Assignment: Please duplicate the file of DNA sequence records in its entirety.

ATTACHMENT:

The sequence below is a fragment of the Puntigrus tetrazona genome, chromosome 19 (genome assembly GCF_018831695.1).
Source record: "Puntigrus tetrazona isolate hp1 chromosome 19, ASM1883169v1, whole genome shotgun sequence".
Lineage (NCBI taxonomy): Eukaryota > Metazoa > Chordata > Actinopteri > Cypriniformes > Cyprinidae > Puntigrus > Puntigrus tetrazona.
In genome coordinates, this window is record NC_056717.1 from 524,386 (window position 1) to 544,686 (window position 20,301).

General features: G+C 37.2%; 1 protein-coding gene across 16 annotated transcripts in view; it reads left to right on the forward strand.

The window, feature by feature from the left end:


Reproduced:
The sequence below is a fragment of the Puntigrus tetrazona genome, chromosome 19 (genome assembly GCF_018831695.1).
Source record: "Puntigrus tetrazona isolate hp1 chromosome 19, ASM1883169v1, whole genome shotgun sequence".
Lineage (NCBI taxonomy): Eukaryota > Metazoa > Chordata > Actinopteri > Cypriniformes > Cyprinidae > Puntigrus > Puntigrus tetrazona.
In genome coordinates, this window is record NC_056717.1 from 524,386 (window position 1) to 544,686 (window position 20,301).

General features: G+C 37.2%; 1 protein-coding gene across 16 annotated transcripts in view; it reads left to right on the forward strand.

The window, feature by feature from the left end: